We visited, repaired some of his gear and talked more about his incredible journey over some of the most inhospitable and unforgiving country in the world. After meeting and getting to know Bob Vollhaber, you realize that he is the toughest man you’ve ever met and if he’d been born 200 years earlier, you would be reading about the Vollhaber Expedition in the history books instead of Lewis and Clark.

                          Mike Folkerts
                          Boating Safety Specialist
                          Seventeenth Coast Guard District
                          United States Coast Guard
                          Hey Mike, I gotta say thank you again for hosting me in Juneau! One thing I don't think we discussed was the fact that I planned this trip with the mind set of being totally self sufficient. Thinking in this way made me prepare better and think things through and come up with answers for the "what if this happens" scenarios. I never wanted to have to count on help, even to the point that I purposefully didn't let the Coast Guard in on my plans. That didn't turn out to be the case as I later found out from you that you had heard of my Adventure and were following along - thanks for that too.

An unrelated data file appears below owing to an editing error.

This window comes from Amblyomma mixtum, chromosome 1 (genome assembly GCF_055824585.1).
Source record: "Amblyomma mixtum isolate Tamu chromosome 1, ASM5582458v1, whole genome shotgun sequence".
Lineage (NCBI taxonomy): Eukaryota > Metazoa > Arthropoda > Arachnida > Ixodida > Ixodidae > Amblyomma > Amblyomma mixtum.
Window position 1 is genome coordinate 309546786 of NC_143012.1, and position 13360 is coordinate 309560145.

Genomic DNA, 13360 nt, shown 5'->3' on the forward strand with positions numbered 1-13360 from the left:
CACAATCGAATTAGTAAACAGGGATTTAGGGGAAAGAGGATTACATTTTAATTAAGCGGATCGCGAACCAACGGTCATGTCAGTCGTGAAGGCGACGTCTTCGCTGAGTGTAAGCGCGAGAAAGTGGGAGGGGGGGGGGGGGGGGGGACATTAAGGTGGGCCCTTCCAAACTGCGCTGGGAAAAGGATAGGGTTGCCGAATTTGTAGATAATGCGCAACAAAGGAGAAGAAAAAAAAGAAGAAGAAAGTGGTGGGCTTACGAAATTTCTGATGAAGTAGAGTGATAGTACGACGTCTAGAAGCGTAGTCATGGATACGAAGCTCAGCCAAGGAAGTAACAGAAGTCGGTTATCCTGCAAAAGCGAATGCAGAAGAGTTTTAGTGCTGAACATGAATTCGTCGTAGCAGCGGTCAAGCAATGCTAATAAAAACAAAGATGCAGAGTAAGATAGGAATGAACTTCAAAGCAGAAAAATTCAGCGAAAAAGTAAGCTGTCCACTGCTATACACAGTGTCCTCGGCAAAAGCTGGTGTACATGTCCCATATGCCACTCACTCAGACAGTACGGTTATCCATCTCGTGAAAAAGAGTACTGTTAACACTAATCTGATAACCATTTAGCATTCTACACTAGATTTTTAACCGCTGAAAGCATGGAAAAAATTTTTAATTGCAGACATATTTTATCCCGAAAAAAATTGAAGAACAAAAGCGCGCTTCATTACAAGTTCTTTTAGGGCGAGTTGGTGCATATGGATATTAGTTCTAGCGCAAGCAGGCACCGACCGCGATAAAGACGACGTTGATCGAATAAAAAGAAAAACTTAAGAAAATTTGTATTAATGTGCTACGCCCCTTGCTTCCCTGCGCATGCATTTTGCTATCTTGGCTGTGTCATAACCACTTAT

And since your posting is about "lessons learned" here's one that I did. I knew that for this trip, cold water was my biggest danger. So I prepared by having and wearing a dry suit and PFD, practicing paddling in big seas, and simulating capsizes and self rescue. What I neglected to do was practice capsizing with my spray skirt cinched up around be. For this I needed someone to be in the water in case I couldn't get out. I never made the time to do this and it almost got me cuz twice on the trip I struggled with getting out of the boat when upside down. Lesson learned- I'll be out on a lake this year upside down with the spray skirt on.